Let There Be Light

In several decades…

Just a quick little piece today, a neat illustration from the BBC that shows how the process of nuclear fusion works. The graphic supports an article detailing a significant breakthrough in the development of nuclear fusion. Long story short, a smaller sort-of prototype successfully proved the design underpinning a much larger fusion reactor currently under construction in France. We are potentially on our way to proving the viability of nuclear fusion as an energy source.

Why is that important? Well, first of all, no carbon emissions. Nuclear fusion powers the Sun, where hydrogen is fused with hydrogen to produce helium and in the process release an enormous amount of energy. Mankind wants to take that energy and use it to heat water to generate steam to spin turbines to create electricity.

And we use a lot of electricity.

So how does fusion work?

The BBC graphic shows how. This is a bit simplified, even for my tastes, but it’s generally pretty good. For example, I probably would have labelled protons and neutrons earlier (to the left) of the graphic. And my big question mark is about the widths of the arrows, because if the width of the arrows relates to the scale of the energy, as that is the crux of the matter. (See what I did there?)

Basically when we want to generate energy we want to add as little as possible to start a reaction to net as much output as possible. A little bit of energy is used to split a uranium isotope and that generates a tremendous amount of energy. Thus far with nuclear fusion, however, we use a lot of energy to fuse hydrogen into helium and get little back as output. In other words, a net loss.

The graphic omits how this reactor in the UK works, by using a doughnut-shaped vessel to contain the hydrogen reaction. To do this they use superconducting magnets to generate powerful electromagnetic fields. This contains the hydrogen that turns into a superheated plasma. After all, it’s not like there are any materials known to man that can safely contain the temperatures of the Sun. But we have evidence that as the amount of plasma scale up, the closer we get to breaking even. And that’s the goal for the French reactor.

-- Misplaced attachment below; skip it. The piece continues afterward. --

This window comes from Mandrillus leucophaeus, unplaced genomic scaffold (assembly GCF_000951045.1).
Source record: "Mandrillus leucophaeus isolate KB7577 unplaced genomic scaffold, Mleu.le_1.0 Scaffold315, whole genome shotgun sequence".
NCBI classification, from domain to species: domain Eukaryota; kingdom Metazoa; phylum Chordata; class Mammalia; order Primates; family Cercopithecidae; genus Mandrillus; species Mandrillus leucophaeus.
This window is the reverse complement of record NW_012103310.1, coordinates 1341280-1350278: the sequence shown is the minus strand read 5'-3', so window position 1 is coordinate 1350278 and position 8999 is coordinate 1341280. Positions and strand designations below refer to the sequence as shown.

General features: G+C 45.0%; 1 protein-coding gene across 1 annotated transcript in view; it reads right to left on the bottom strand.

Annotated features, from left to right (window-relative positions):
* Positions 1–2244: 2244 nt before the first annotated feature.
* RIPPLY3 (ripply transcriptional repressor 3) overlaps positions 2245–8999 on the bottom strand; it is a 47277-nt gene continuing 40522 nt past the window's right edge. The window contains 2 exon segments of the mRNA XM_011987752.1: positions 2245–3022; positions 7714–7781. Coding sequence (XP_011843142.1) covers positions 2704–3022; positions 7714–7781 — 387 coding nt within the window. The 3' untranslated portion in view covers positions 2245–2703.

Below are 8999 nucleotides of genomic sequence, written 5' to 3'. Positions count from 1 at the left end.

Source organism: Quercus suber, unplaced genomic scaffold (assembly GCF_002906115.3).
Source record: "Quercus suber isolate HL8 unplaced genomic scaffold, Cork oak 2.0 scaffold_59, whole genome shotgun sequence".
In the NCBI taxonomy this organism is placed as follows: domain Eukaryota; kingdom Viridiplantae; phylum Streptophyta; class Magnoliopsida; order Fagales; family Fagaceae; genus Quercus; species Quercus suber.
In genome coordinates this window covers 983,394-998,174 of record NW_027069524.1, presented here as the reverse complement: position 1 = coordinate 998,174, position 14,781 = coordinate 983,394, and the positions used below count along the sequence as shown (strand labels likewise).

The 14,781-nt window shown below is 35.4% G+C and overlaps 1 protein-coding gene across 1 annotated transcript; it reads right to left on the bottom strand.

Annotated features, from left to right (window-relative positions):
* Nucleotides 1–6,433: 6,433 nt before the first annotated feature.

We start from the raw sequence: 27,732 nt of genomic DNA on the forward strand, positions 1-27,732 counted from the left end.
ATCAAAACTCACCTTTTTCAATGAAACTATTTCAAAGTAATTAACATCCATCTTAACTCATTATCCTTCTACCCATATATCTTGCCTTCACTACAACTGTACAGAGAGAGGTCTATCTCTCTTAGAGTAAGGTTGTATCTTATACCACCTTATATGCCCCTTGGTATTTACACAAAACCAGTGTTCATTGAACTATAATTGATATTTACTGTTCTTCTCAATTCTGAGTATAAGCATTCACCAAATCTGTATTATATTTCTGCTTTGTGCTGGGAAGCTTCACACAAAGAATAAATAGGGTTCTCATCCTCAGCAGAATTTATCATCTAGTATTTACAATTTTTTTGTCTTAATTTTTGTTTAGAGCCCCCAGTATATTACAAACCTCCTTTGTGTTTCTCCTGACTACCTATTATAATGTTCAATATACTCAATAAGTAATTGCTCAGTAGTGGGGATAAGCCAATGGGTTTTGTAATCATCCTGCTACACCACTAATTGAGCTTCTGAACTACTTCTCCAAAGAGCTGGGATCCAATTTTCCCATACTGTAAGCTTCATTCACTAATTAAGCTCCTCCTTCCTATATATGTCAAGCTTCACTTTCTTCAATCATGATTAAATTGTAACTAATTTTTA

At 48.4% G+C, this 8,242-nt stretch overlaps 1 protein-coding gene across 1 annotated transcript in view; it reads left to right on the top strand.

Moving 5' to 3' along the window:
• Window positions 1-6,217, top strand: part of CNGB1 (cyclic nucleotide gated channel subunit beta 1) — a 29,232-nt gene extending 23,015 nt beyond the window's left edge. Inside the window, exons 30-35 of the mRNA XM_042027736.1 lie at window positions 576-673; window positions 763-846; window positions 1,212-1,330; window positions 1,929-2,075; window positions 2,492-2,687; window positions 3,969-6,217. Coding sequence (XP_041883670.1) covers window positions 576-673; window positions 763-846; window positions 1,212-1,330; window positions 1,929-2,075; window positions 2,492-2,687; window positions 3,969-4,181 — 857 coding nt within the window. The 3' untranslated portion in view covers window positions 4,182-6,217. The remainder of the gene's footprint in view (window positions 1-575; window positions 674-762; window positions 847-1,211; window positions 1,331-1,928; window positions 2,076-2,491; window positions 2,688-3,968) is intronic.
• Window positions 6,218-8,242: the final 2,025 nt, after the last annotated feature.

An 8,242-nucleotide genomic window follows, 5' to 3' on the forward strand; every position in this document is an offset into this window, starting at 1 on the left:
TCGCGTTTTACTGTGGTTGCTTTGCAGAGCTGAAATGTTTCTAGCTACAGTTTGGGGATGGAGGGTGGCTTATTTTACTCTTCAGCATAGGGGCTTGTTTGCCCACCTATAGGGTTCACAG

The other big question in the room is how this helps us with climate change, because as I stated up top, no carbon emissions. Unfortunately, not much. The French reactor is still several years away from being complete. And if that works as expected, commercial-scale reactors powering electricity generation stations are many more years away. Fusion will help power us into the 22nd century. And so we will still need nuclear fission and renewables to get us through the 21st.

Credit for the piece goes to the BBC graphics department.

American Nuclear Generating Stations

Those that have followed me for a long time know that I am a big fan of nuclear power. It does have some drawbacks, namely its radioactive waste, but otherwise creates enormous amounts of stable, carbon-free electricity. So when I saw this article from Bloomberg about the impact of climate change on US nuclear powered electricity generating station. It makes use of a number of nice maps to show that, yeah, not good things.

Pennsylvania is a big state for nuclear power
Pennsylvania is a big state for nuclear power

I normally am not a huge fan of scaling circle size to the data point, but here it makes sense since the circles are tied to the geographical location. Like I mentioned with the one Notre Dame graphic, I’m not sure the advantage of the black background, but it could be that there is a benefit to the contrast over the white background.

There are additional maps in the piece that look at a few specific locations in a moderate hurricane and the expected storm surge. Again, not good. These also use light colours on a dark background.

Credit for the piece goes to Christopher Flavelle and Jeremy C.F. Lin.

Energy Production in Pennsylvania